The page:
The Special Inspector General for the Troubled Asset Relief Program (SIGTARP) announced last week that it will review federal oversight and interaction with management for companies receiving exceptional financial assistance. Those identified in the memorandum as targets of the audit include American International Group (AIG), General Motors (GM), Chrysler, Citigroup, Fannie Mae and Freddie Mac. SIGTARP identified these companies based on the fact that federal investments have placed the government in a position that approaches, or effectively is, majority ownership or control.

The audit will focus on four questions:

  1. What is the extent of government involvement in management of companies in which it has made sizeable investments, including government direction and control over such facets as governance, compensation, spending and other corporate decision making?
  2. To what extent are effective risk management, internal controls and monitoring in place to protect and balance the government’s interests in relation to corporate needs?\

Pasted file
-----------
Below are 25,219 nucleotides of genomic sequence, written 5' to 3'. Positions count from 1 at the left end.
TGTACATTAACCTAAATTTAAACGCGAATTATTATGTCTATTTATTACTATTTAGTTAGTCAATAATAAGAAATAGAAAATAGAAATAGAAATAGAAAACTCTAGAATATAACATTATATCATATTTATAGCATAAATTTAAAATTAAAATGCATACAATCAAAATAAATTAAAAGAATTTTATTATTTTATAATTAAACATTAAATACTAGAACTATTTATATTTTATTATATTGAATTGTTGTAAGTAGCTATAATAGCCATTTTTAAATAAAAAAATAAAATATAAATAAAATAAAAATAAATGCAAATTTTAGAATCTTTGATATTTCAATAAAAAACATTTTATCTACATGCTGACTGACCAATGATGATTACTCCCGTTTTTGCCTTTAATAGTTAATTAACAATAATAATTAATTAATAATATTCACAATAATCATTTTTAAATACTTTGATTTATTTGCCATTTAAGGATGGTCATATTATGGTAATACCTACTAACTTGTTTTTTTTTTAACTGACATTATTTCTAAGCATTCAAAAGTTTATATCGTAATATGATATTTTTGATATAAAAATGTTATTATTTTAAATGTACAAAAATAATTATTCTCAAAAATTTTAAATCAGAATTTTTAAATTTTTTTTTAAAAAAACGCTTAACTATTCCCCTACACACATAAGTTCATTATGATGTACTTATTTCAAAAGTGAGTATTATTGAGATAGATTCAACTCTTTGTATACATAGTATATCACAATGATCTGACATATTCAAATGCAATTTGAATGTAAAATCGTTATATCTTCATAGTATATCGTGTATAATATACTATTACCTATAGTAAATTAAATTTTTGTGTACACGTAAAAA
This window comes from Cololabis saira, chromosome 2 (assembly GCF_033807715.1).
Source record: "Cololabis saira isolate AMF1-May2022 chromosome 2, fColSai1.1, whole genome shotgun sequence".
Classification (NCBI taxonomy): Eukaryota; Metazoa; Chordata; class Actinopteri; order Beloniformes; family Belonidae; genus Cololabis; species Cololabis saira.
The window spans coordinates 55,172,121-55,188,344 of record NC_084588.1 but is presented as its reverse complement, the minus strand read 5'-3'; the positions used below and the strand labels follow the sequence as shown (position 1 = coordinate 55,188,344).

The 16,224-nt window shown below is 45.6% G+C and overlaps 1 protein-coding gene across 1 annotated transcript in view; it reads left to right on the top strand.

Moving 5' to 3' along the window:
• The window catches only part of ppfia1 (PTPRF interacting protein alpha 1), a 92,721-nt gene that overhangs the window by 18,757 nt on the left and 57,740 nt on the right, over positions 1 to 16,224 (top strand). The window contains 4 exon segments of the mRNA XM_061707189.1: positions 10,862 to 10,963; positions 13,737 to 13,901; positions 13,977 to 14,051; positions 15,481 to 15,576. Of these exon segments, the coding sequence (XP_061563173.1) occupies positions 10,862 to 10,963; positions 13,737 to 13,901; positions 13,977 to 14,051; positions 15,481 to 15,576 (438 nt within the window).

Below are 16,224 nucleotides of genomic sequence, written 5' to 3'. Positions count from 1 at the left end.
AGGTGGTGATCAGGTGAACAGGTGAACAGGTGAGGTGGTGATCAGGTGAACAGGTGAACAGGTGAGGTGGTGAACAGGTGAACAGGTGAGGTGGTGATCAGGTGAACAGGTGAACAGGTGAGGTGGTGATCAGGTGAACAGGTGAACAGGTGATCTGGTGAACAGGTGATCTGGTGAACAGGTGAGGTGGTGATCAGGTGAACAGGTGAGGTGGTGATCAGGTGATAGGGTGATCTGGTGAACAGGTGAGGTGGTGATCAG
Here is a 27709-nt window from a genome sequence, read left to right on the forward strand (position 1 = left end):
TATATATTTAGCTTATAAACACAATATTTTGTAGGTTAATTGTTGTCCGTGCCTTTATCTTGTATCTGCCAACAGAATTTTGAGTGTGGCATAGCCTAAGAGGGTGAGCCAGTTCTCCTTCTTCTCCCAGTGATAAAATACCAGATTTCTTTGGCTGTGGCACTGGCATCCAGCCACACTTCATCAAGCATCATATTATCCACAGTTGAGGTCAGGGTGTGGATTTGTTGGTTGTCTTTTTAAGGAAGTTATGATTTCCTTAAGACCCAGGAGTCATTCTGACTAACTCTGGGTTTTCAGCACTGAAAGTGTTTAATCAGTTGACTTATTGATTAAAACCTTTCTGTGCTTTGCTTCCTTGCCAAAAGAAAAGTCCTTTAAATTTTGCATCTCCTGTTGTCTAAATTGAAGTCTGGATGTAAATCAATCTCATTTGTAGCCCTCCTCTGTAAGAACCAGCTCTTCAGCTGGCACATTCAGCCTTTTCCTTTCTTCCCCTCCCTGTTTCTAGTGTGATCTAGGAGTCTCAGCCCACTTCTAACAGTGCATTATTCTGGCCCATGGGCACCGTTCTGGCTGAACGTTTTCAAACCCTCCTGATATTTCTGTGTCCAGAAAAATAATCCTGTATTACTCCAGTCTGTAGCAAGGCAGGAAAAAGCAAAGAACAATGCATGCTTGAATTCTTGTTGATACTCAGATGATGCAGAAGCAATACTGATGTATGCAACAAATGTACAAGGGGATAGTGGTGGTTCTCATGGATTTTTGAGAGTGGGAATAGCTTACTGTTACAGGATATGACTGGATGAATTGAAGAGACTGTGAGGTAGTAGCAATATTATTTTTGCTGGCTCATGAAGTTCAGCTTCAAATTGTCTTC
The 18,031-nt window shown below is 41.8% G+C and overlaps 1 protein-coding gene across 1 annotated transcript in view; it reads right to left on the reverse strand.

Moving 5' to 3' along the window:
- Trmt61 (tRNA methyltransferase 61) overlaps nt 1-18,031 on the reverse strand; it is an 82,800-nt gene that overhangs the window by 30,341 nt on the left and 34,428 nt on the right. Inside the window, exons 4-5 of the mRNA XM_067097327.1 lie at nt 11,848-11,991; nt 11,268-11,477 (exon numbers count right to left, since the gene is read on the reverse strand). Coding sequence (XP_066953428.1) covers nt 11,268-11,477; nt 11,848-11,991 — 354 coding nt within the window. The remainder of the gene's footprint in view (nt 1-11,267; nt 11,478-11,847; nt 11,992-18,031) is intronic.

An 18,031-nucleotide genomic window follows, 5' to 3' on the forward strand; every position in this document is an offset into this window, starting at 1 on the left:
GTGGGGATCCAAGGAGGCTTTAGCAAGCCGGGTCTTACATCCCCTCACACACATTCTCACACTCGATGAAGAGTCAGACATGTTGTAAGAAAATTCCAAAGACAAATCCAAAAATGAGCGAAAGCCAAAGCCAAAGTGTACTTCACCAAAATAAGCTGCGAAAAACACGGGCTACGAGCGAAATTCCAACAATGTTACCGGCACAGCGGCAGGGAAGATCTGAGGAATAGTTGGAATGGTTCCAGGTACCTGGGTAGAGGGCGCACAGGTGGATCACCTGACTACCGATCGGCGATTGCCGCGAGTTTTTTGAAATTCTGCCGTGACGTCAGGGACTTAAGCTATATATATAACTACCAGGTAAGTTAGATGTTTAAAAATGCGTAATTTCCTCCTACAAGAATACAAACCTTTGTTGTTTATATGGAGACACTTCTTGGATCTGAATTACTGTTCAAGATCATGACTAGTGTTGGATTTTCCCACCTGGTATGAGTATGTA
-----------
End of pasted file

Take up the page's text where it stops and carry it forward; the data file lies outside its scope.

3. Are there performance measures in place that can be used to track progress against long-term goals and timeframes affecting the government’s ability to wind down its investments and disengage from these companies?
  4. Is there adequate transparency to support decision-making and provide full disclosure to the Congress and the public?

SIGTARP, with assistance from the Government Accountability Office, plans to begin the audit immediately. The audit will be composed of on-site field examinations of the company discussions with key regulators for the institutions, including the Office of Financial Stability, the Federal Reserve, including the Federal Reserve Bank of New York, the FDIC, and the SEC.